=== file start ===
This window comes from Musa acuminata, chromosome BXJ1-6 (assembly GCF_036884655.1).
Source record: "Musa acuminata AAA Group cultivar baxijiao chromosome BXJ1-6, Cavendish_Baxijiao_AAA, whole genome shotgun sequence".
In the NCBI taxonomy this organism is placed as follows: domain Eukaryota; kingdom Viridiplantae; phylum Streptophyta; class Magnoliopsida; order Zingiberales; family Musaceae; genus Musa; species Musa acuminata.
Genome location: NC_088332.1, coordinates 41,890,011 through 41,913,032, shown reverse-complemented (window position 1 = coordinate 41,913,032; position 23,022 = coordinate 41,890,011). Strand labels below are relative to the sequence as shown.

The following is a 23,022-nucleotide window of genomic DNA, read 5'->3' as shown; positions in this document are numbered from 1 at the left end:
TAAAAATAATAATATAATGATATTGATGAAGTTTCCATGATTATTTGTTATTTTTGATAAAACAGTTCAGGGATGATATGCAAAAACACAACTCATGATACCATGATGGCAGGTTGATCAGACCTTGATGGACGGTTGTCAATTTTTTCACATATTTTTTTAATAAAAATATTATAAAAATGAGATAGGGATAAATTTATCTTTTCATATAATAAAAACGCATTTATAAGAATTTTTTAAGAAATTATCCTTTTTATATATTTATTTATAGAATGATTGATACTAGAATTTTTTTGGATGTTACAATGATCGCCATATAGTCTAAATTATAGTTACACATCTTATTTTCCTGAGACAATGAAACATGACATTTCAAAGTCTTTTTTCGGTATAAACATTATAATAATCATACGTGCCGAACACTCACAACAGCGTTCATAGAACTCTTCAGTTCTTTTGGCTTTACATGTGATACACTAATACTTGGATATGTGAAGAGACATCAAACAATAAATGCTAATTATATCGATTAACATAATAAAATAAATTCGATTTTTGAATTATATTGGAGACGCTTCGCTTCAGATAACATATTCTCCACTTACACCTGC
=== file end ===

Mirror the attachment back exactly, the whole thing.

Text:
This window comes from Musa acuminata, chromosome BXJ1-6 (assembly GCF_036884655.1).
Source record: "Musa acuminata AAA Group cultivar baxijiao chromosome BXJ1-6, Cavendish_Baxijiao_AAA, whole genome shotgun sequence".
In the NCBI taxonomy this organism is placed as follows: domain Eukaryota; kingdom Viridiplantae; phylum Streptophyta; class Magnoliopsida; order Zingiberales; family Musaceae; genus Musa; species Musa acuminata.
Genome location: NC_088332.1, coordinates 41,890,011 through 41,913,032, shown reverse-complemented (window position 1 = coordinate 41,913,032; position 23,022 = coordinate 41,890,011). Strand labels below are relative to the sequence as shown.

The following is a 23,022-nucleotide window of genomic DNA, read 5'->3' as shown; positions in this document are numbered from 1 at the left end:
TAAAAATAATAATATAATGATATTGATGAAGTTTCCATGATTATTTGTTATTTTTGATAAAACAGTTCAGGGATGATATGCAAAAACACAACTCATGATACCATGATGGCAGGTTGATCAGACCTTGATGGACGGTTGTCAATTTTTTCACATATTTTTTTAATAAAAATATTATAAAAATGAGATAGGGATAAATTTATCTTTTCATATAATAAAAACGCATTTATAAGAATTTTTTAAGAAATTATCCTTTTTATATATTTATTTATAGAATGATTGATACTAGAATTTTTTTGGATGTTACAATGATCGCCATATAGTCTAAATTATAGTTACACATCTTATTTTCCTGAGACAATGAAACATGACATTTCAAAGTCTTTTTTCGGTATAAACATTATAATAATCATACGTGCCGAACACTCACAACAGCGTTCATAGAACTCTTCAGTTCTTTTGGCTTTACATGTGATACACTAATACTTGGATATGTGAAGAGACATCAAACAATAAATGCTAATTATATCGATTAACATAATAAAATAAATTCGATTTTTGAATTATATTGGAGACGCTTCGCTTCAGATAACATATTCTCCACTTACACCTGC